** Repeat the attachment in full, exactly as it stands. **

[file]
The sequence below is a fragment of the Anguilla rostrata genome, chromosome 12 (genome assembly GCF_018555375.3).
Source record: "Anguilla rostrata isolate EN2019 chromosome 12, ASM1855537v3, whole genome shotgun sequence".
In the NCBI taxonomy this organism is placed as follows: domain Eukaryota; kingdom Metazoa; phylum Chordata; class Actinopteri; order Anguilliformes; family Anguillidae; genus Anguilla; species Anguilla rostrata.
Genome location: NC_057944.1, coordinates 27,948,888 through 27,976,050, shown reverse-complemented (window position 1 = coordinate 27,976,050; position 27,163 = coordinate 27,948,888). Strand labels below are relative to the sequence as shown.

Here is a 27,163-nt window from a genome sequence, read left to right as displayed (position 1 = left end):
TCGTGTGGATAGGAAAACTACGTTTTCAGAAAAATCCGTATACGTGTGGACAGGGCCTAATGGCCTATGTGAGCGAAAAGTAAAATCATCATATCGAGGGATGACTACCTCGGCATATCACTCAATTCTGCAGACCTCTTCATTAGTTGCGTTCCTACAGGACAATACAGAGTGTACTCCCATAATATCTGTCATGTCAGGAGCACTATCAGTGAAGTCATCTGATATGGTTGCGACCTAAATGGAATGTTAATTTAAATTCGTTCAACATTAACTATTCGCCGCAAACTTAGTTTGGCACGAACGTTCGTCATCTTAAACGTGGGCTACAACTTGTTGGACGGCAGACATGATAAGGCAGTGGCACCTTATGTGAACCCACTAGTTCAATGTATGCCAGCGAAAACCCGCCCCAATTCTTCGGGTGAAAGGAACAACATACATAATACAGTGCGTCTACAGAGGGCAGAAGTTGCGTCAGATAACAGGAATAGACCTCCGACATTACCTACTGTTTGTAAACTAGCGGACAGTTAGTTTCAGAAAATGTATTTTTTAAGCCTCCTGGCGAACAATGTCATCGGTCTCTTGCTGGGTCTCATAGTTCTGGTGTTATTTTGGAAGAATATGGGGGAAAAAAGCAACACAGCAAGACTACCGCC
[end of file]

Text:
The sequence below is a fragment of the Anguilla rostrata genome, chromosome 12 (genome assembly GCF_018555375.3).
Source record: "Anguilla rostrata isolate EN2019 chromosome 12, ASM1855537v3, whole genome shotgun sequence".
In the NCBI taxonomy this organism is placed as follows: domain Eukaryota; kingdom Metazoa; phylum Chordata; class Actinopteri; order Anguilliformes; family Anguillidae; genus Anguilla; species Anguilla rostrata.
Genome location: NC_057944.1, coordinates 27,948,888 through 27,976,050, shown reverse-complemented (window position 1 = coordinate 27,976,050; position 27,163 = coordinate 27,948,888). Strand labels below are relative to the sequence as shown.

Here is a 27,163-nt window from a genome sequence, read left to right as displayed (position 1 = left end):
TCGTGTGGATAGGAAAACTACGTTTTCAGAAAAATCCGTATACGTGTGGACAGGGCCTAATGGCCTATGTGAGCGAAAAGTAAAATCATCATATCGAGGGATGACTACCTCGGCATATCACTCAATTCTGCAGACCTCTTCATTAGTTGCGTTCCTACAGGACAATACAGAGTGTACTCCCATAATATCTGTCATGTCAGGAGCACTATCAGTGAAGTCATCTGATATGGTTGCGACCTAAATGGAATGTTAATTTAAATTCGTTCAACATTAACTATTCGCCGCAAACTTAGTTTGGCACGAACGTTCGTCATCTTAAACGTGGGCTACAACTTGTTGGACGGCAGACATGATAAGGCAGTGGCACCTTATGTGAACCCACTAGTTCAATGTATGCCAGCGAAAACCCGCCCCAATTCTTCGGGTGAAAGGAACAACATACATAATACAGTGCGTCTACAGAGGGCAGAAGTTGCGTCAGATAACAGGAATAGACCTCCGACATTACCTACTGTTTGTAAACTAGCGGACAGTTAGTTTCAGAAAATGTATTTTTTAAGCCTCCTGGCGAACAATGTCATCGGTCTCTTGCTGGGTCTCATAGTTCTGGTGTTATTTTGGAAGAATATGGGGGAAAAAAGCAACACAGCAAGACTACCGCC